The term eco-classroom is an abridgement of the more accurate, but unwieldy, title ecologically friendly classroom. The commonly used phrase eco-friendly can be applied to products (from food and clothing to cars and washing machines), practices and buildings. The most common dictionary definition is “not harmful to the environment”. There is, however, an array of attributes to which a building (product or practice) needs to adhere in order for it to be categorised as authentically eco-friendly.
When we meet new customers they are always keen to understand what the build experience will be like for them? How much disruption will there be? What will be the impact on my garden? How long will my garden room take to build? What will the garden room design and build team be like to work with?
Pupil numbers are rising and expected to continue to do so (at least until the 2020s) and school budgets under pressure (for the foreseeable future). In these times of limited resources and an uncertain future, many schools are looking for a time and cost efficient solution to their immediate need for additional teaching space: modular classrooms. For many, this conjures up an image of an unsightly pre-fab, mobile structure craned into the most accessible, though not necessarily the most desirable, spot.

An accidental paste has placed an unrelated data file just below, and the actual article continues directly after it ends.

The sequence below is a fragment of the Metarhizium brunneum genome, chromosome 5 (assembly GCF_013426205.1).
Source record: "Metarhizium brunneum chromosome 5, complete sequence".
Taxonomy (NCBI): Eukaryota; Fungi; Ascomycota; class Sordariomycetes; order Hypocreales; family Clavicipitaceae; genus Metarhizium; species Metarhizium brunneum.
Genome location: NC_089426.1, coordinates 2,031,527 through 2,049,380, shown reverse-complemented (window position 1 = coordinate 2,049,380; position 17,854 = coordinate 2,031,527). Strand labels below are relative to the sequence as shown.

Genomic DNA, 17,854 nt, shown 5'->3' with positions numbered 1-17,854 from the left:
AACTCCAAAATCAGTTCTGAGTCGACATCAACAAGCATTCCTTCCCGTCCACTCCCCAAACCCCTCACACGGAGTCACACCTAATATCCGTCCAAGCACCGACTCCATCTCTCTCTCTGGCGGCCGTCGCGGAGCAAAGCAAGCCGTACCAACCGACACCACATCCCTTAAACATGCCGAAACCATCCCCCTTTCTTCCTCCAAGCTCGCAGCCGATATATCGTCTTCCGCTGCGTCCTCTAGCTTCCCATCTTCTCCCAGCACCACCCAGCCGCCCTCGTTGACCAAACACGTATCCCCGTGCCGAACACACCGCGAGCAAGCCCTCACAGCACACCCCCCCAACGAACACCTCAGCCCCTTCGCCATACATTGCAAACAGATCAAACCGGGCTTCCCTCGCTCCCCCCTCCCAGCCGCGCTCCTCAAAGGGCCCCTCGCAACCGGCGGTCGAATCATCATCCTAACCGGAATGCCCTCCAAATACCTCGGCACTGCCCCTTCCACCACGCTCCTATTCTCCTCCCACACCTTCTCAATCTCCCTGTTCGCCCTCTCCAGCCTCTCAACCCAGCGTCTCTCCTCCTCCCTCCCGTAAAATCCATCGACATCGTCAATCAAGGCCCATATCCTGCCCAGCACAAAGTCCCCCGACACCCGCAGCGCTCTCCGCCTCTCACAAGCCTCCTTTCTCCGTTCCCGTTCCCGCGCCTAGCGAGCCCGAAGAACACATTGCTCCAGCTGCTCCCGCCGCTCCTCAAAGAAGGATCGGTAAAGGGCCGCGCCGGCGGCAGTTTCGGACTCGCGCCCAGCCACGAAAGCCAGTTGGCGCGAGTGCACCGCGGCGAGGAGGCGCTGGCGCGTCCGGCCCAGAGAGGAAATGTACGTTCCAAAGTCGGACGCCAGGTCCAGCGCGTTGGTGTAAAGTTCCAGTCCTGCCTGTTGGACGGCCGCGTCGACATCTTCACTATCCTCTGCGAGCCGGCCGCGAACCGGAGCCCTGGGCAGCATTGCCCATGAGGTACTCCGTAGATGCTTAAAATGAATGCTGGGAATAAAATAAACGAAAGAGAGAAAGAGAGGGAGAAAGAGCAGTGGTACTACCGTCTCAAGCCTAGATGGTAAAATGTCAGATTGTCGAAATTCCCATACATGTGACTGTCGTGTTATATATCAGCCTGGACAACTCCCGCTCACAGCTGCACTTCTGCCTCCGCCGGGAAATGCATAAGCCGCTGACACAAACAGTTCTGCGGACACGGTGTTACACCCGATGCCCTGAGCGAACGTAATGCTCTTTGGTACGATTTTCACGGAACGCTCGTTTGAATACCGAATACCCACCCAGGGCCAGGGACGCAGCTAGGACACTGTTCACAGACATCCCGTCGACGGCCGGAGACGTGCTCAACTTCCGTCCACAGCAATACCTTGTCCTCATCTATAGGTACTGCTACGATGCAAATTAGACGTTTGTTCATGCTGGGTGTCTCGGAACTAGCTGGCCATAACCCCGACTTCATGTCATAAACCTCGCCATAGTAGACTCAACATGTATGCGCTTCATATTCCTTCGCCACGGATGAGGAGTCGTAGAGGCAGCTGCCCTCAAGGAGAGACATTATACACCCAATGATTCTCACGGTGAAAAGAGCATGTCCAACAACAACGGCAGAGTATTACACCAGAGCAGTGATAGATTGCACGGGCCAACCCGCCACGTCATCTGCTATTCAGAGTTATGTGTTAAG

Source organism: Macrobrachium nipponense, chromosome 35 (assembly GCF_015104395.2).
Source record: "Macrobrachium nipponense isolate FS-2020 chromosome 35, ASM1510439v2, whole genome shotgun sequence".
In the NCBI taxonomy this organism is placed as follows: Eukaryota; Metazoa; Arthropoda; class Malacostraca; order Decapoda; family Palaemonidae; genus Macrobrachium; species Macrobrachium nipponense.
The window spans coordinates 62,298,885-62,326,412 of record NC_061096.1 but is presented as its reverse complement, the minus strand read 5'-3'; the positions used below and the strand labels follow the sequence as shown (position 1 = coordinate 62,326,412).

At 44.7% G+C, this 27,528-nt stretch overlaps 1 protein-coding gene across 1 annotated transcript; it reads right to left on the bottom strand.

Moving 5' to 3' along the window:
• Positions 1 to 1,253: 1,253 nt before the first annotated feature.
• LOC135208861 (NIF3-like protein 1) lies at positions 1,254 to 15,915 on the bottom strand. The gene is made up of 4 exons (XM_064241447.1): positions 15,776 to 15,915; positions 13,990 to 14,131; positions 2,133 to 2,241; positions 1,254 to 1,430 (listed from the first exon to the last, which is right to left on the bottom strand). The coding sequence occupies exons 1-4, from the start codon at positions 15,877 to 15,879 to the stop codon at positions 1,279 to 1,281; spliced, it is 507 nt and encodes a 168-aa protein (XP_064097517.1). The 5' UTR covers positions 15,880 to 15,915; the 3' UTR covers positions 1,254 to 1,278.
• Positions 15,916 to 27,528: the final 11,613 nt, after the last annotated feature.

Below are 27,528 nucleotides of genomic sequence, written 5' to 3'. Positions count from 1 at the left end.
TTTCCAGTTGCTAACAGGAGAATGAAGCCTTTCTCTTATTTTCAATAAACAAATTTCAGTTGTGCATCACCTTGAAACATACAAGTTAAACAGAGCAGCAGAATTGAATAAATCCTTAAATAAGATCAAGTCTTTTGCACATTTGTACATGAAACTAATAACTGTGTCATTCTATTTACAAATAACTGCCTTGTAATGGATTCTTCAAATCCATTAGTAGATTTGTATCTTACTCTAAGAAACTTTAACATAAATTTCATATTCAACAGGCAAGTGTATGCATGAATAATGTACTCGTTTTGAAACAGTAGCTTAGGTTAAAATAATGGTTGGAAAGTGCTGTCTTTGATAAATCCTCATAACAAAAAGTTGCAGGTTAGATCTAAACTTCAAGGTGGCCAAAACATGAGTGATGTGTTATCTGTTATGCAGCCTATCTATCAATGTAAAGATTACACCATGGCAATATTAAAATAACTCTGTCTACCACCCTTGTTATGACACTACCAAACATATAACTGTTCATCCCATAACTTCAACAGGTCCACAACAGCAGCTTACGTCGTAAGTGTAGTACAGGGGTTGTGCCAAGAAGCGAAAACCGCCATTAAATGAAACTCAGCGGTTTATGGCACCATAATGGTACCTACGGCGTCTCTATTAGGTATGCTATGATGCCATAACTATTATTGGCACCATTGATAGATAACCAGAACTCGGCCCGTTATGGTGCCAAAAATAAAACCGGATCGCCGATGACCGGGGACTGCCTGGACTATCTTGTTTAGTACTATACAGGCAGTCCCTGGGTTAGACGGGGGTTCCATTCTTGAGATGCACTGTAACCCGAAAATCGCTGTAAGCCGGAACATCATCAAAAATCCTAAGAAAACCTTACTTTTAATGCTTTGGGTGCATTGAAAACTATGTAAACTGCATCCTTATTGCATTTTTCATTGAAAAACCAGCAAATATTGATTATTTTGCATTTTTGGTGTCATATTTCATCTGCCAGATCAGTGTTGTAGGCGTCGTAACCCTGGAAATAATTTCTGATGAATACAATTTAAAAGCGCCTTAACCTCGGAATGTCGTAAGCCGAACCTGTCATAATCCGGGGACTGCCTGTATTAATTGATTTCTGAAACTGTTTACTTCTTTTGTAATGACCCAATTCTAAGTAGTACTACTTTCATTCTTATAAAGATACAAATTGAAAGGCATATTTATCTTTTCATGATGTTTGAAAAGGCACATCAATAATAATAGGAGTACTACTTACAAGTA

One of the many things we love about our customers, is the diversity of their ideas. It is always a thrill to accompany them on their journey to creating that unique, special space that perfectly fulfils their dream.
Earlier this year, a special parliamentary group was assigned the task of assessing the potential impact of mindfulness. This week it has recommended that the Government makes mindfulness therapy more widely available: via the NHS to more than half a million adults diagnosed with depression and in schools, prisons and workplaces.